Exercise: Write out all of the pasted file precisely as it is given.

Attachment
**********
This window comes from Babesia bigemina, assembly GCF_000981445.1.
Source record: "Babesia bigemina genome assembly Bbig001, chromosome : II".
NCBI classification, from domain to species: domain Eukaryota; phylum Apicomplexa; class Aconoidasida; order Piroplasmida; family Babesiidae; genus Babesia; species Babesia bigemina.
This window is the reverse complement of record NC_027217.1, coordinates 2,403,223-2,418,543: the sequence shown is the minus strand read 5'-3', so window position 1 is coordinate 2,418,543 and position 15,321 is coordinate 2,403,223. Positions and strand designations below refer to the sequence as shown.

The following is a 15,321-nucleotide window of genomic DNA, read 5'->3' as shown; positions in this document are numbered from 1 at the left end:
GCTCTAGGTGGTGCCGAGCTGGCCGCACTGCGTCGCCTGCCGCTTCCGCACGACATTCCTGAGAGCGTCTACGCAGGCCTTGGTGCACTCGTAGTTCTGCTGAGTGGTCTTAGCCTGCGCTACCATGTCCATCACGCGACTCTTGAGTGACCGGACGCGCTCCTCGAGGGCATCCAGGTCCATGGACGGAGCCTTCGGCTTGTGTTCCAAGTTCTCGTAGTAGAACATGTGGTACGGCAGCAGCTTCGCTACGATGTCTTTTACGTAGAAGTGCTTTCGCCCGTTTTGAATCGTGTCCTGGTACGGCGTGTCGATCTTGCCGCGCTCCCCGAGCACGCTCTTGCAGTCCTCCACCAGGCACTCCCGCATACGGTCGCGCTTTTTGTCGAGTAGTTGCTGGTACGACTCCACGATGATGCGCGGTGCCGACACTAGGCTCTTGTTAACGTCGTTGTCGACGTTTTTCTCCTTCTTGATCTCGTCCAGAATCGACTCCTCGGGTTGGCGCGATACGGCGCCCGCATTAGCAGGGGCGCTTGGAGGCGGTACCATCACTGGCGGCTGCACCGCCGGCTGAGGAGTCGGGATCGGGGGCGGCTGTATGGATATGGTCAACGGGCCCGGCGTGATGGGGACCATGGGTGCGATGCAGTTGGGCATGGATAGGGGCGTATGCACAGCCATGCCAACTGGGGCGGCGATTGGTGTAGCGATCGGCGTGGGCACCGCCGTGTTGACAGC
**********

This window comes from Babesia bigemina, assembly GCF_000981445.1.
Source record: "Babesia bigemina genome assembly Bbig001, chromosome : II".
NCBI classification, from domain to species: domain Eukaryota; phylum Apicomplexa; class Aconoidasida; order Piroplasmida; family Babesiidae; genus Babesia; species Babesia bigemina.
This window is the reverse complement of record NC_027217.1, coordinates 2,403,223-2,418,543: the sequence shown is the minus strand read 5'-3', so window position 1 is coordinate 2,418,543 and position 15,321 is coordinate 2,403,223. Positions and strand designations below refer to the sequence as shown.

The following is a 15,321-nucleotide window of genomic DNA, read 5'->3' as shown; positions in this document are numbered from 1 at the left end:
GCTCTAGGTGGTGCCGAGCTGGCCGCACTGCGTCGCCTGCCGCTTCCGCACGACATTCCTGAGAGCGTCTACGCAGGCCTTGGTGCACTCGTAGTTCTGCTGAGTGGTCTTAGCCTGCGCTACCATGTCCATCACGCGACTCTTGAGTGACCGGACGCGCTCCTCGAGGGCATCCAGGTCCATGGACGGAGCCTTCGGCTTGTGTTCCAAGTTCTCGTAGTAGAACATGTGGTACGGCAGCAGCTTCGCTACGATGTCTTTTACGTAGAAGTGCTTTCGCCCGTTTTGAATCGTGTCCTGGTACGGCGTGTCGATCTTGCCGCGCTCCCCGAGCACGCTCTTGCAGTCCTCCACCAGGCACTCCCGCATACGGTCGCGCTTTTTGTCGAGTAGTTGCTGGTACGACTCCACGATGATGCGCGGTGCCGACACTAGGCTCTTGTTAACGTCGTTGTCGACGTTTTTCTCCTTCTTGATCTCGTCCAGAATCGACTCCTCGGGTTGGCGCGATACGGCGCCCGCATTAGCAGGGGCGCTTGGAGGCGGTACCATCACTGGCGGCTGCACCGCCGGCTGAGGAGTCGGGATCGGGGGCGGCTGTATGGATATGGTCAACGGGCCCGGCGTGATGGGGACCATGGGTGCGATGCAGTTGGGCATGGATAGGGGCGTATGCACAGCCATGCCAACTGGGGCGGCGATTGGTGTAGCGATCGGCGTGGGCACCGCCGTGTTGACAGC